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Apple Rootstocks in Zone 5

Posted by RadioMichael CT (My Page) on
Tue, Feb 19, 13 at 17:43

Hi all,

Was hoping you could help me out again. I'm going to be planting eight apple trees in my yard this year, and am confused about which rootstock to get. I'd like to see some fruiting in the second or third year, and want the final height to be no greater than 12'. I've read a lot about M9, M26, and Bud9, but wasn't sure about issues with fireblight, etc. What's everyone growing on in my neck of the woods (Connecticut) that might fit the bill?


Follow-Up Postings:

RE: Apple Rootstocks in Zone 5

  • Posted by fruitnut z7b-8a,4500ft SW TX (My Page) on
    Tue, Feb 19, 13 at 20:02

I love M9 but it and M26 are not resistant to fire blight. In your area I'd be looking at the Geneva material linked below. I've grown the G16 but would like to try G41. It appears to have everything I'd need and would give a nice 8-12ft tree. But like I say M9 still works here despite severe woolly aphids.

Here is a link that might be useful: Comparison chart Geneva apple Roots

This post was edited by fruitnut on Tue, Feb 19, 13 at 20:08

RE: Apple Rootstocks in Zone 5

Thanks for the info - where did you get your apples on the Geneva rootstocks? I've been looking at Grandpa's ... but it looks like they mostly have the M series.

RE: Apple Rootstocks in Zone 5

  • Posted by fruitnut z7b-8a,4500ft SW TX (My Page) on
    Tue, Feb 19, 13 at 22:43

Cummins has more than any other place I've checked. But many of these rootstocks like G41 are new and still in short supply.

Here is a link that might be useful: Cummins apples

RE: Apple Rootstocks in Zone 5

  • Posted by bob_z6 6b/7a SW CT (My Page) on
    Tue, Feb 19, 13 at 23:07

I haven't seen a big difference yet between G11 and G16. After 2 years, the largest are just over 9 feet. B9 has been a bit smaller, but still decent sized. I haven't gotten any G41 (I didn't see any until this year), but I did get a couple G65 last spring. They seem to be somewhere in between G16 and M27 (which is toy-sized). The interstems (G11/MM111), haven't seemed that different from G11/G16/B9, at least in the early going.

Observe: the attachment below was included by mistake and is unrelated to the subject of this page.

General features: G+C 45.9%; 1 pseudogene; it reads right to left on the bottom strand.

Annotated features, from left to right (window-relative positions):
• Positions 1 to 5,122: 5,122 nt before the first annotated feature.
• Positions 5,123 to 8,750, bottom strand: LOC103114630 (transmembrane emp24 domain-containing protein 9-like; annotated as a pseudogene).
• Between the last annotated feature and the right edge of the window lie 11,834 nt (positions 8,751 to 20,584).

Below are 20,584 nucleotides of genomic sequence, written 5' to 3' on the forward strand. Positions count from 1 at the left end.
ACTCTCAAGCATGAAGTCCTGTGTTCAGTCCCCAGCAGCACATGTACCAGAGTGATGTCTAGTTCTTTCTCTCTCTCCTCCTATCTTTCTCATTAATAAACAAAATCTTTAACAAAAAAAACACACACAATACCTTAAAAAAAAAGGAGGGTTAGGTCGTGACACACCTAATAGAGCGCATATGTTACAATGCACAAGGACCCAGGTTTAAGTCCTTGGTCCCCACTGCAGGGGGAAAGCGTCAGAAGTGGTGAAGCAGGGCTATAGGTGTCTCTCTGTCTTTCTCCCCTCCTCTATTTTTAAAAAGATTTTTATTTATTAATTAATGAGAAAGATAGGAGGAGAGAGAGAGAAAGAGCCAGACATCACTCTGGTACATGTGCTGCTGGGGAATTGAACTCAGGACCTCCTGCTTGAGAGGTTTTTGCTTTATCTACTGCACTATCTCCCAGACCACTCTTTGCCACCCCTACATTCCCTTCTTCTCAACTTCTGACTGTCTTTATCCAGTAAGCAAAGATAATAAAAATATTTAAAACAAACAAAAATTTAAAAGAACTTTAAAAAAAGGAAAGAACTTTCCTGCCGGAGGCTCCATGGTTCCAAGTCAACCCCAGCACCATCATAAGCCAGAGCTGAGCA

This winter, when I've had the choice, I've been tending to get B9, though I've gotten all of the above, in order to get the varieties I wanted.

CumminsNursery has the best selection of Geneva rootstocks.

I liked the trees Grandpa sent last fall and it looks like they have some B9's left.

ACN sometimes has Geneva rootstocks, but it looks like those are mostly gone at this point.

RE: Apple Rootstocks in Zone 5

Thanks, I'm glad I asked before I bought all those M9s. Sadly, looks like I've already missed the boat for Geneva stock at Cummins and ACN. Hopefully upon googling, I'll be able to turn something up. Of course, suggestions are welcome. ;)

RE: Apple Rootstocks in Zone 5

M26 would be my choice if Cornell varieties are unavailable. I've managed trees on this rootstock for years and in my somewhat warmer and more fireblight prone SE NY haven't been affected by fireblight with it more than any other malling rootstocks. Never lost a tree.

FB is probably a much bigger deal in commercial orchards where trees are pushed to the max and closely planted in huge numbers. Once FB gets going it can become epidemic in this setting.

I've never lost a single apple tree to fireblight of the thousands I manage in many many, small plantings. The one site I manage where it's become a problem is a small commercial orchard where some effort will have to be made this year to help control it- still no dead trees and the trees on M26 are no worse off than those on 111 or 7.

The orchard is planted too close with vigorous varieties and has required aggressive pruning to keep trees in bounds which may be contributing to the problem.

M9 is such a puny tree and so weak I wouldn't want to grow it at all if I wasn't severely short on space. Trees have to be coddled and can't get adequate water for themselves during even short periods of drought. But then, I don't prefer 26 either as I like fruit trees and not bushes. However trees on 26 are easier to manage than those on more vigorous rootstocks outside of the issue of irrigation. And heavy crops come quite early.

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